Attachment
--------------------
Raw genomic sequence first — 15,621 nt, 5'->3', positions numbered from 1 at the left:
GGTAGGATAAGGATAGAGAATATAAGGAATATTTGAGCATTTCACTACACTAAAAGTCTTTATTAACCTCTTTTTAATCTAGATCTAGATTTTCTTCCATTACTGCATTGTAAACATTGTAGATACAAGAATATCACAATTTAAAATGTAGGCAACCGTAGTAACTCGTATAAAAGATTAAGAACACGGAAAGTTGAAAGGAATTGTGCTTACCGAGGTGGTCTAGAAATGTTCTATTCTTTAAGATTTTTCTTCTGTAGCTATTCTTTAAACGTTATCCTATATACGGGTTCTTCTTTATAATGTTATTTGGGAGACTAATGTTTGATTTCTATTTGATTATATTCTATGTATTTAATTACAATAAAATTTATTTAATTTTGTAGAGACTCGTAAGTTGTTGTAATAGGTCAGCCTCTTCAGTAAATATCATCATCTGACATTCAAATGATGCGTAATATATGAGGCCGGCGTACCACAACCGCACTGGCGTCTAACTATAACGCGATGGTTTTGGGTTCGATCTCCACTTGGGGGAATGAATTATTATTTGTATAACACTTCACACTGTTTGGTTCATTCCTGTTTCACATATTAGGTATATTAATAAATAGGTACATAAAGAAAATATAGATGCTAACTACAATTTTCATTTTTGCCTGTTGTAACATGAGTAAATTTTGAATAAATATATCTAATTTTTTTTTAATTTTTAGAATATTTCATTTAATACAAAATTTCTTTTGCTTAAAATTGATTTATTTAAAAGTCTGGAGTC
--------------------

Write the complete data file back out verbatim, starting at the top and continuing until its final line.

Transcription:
Raw genomic sequence first — 15,621 nt, 5'->3', positions numbered from 1 at the left:
GGTAGGATAAGGATAGAGAATATAAGGAATATTTGAGCATTTCACTACACTAAAAGTCTTTATTAACCTCTTTTTAATCTAGATCTAGATTTTCTTCCATTACTGCATTGTAAACATTGTAGATACAAGAATATCACAATTTAAAATGTAGGCAACCGTAGTAACTCGTATAAAAGATTAAGAACACGGAAAGTTGAAAGGAATTGTGCTTACCGAGGTGGTCTAGAAATGTTCTATTCTTTAAGATTTTTCTTCTGTAGCTATTCTTTAAACGTTATCCTATATACGGGTTCTTCTTTATAATGTTATTTGGGAGACTAATGTTTGATTTCTATTTGATTATATTCTATGTATTTAATTACAATAAAATTTATTTAATTTTGTAGAGACTCGTAAGTTGTTGTAATAGGTCAGCCTCTTCAGTAAATATCATCATCTGACATTCAAATGATGCGTAATATATGAGGCCGGCGTACCACAACCGCACTGGCGTCTAACTATAACGCGATGGTTTTGGGTTCGATCTCCACTTGGGGGAATGAATTATTATTTGTATAACACTTCACACTGTTTGGTTCATTCCTGTTTCACATATTAGGTATATTAATAAATAGGTACATAAAGAAAATATAGATGCTAACTACAATTTTCATTTTTGCCTGTTGTAACATGAGTAAATTTTGAATAAATATATCTAATTTTTTTTTAATTTTTAGAATATTTCATTTAATACAAAATTTCTTTTGCTTAAAATTGATTTATTTAAAAGTCTGGAGTC